No room for knee-jerks
Q: In the past week, China and Israel have issued sharp rebukes to President Obama and his approach to issues relating to trade and West Bank settlements. As a world leader facing political challenges at home, is this the right moment for Obama to show toughness and resolve and risk escalating the confrontations or to demonstrate patience and diplomacy in trying to defuse them?
Though I don't often find myself quoting Henry Kissinger favorably, I think that his long-held position is on the mark in this case. Leaders, such as the U.S. president, need to have thought out long-term strategies in their dealings with other nations. Talk and action in such cases ought to reflect the long-term "grand" strategy.
It is a big mistake to get too involved in tactics and say, |'Well, Israel misbehaved
last week, and so we need to respond tit for tat." Or: "The Chinese were annoyed by my seeing the Dalai Lama and that is just what I wanted to happen."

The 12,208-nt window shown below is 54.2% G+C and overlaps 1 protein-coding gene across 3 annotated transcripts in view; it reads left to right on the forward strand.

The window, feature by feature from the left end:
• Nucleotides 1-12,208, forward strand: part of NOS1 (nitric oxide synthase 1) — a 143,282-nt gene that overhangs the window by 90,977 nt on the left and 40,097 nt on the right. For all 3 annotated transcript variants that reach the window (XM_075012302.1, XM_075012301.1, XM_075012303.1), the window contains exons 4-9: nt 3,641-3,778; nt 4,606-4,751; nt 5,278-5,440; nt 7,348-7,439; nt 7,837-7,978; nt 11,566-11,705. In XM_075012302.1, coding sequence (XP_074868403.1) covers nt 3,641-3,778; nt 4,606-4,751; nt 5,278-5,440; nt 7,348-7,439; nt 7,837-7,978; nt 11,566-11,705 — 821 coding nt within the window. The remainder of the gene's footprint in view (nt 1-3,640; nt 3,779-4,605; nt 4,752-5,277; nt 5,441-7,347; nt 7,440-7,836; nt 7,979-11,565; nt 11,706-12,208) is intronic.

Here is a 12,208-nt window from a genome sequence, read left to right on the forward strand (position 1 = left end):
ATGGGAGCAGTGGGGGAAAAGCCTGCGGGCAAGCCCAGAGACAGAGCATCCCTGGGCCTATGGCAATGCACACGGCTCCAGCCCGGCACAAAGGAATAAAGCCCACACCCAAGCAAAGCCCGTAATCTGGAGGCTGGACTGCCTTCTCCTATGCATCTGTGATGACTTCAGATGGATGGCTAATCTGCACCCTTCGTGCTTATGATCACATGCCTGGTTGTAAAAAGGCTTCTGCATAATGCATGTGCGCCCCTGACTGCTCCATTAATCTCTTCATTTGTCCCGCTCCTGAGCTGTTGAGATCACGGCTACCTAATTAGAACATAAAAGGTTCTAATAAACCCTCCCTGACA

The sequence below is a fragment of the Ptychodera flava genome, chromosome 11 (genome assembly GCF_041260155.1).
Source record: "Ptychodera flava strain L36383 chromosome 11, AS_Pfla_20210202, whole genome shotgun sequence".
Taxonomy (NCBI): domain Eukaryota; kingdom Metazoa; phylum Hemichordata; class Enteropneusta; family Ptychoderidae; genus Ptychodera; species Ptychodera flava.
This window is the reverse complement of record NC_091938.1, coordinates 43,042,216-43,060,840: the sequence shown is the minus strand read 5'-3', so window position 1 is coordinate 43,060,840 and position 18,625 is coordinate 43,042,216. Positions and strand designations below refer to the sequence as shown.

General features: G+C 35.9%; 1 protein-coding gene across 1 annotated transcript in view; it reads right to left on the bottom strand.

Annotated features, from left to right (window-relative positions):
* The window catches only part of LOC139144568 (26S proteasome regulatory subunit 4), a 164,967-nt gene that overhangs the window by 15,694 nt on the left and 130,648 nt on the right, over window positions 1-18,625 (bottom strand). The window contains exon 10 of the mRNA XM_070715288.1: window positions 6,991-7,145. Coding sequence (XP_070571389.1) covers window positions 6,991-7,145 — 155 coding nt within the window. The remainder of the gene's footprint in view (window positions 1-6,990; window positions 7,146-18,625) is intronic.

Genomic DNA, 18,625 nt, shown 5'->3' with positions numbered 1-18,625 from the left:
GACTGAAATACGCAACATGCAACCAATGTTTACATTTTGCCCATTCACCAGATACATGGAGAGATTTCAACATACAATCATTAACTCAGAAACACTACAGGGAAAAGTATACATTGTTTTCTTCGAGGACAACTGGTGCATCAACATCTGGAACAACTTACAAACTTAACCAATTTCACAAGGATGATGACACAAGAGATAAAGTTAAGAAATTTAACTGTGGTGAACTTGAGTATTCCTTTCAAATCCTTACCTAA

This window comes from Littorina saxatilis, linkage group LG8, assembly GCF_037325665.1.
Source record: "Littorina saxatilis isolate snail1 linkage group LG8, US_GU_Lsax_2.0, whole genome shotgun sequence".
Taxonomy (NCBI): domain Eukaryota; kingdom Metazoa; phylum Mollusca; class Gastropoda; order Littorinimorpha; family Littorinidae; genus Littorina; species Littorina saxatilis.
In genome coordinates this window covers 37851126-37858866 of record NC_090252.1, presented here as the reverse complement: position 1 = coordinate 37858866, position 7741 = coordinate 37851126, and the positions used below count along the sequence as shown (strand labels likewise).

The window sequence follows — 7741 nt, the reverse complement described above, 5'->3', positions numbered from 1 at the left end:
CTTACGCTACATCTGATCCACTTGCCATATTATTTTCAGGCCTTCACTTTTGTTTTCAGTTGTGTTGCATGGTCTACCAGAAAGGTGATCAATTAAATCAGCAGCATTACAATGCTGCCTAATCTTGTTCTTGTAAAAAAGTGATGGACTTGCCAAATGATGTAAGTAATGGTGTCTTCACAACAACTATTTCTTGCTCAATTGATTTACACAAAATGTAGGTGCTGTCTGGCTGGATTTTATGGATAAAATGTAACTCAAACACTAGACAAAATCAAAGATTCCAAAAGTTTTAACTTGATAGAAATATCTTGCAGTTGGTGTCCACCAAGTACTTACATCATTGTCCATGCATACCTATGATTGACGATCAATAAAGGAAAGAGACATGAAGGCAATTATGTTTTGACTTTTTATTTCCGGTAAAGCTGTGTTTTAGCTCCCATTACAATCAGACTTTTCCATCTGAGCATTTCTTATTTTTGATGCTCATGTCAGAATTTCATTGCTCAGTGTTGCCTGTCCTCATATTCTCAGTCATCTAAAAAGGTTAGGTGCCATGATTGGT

The president's reactions, if any, ought to embody the grand strategy of foreign relations, nuanced with strategies geared toward closer allies, like Israel, or those nations with whom we have a less intimate relationship, like China. If there are going to be significant changes -- for example, in our relations with Iran since the president took office -- these significant changes need to be thought through thoroughly,
applied consistently, and not changed without considerable additional reflection.
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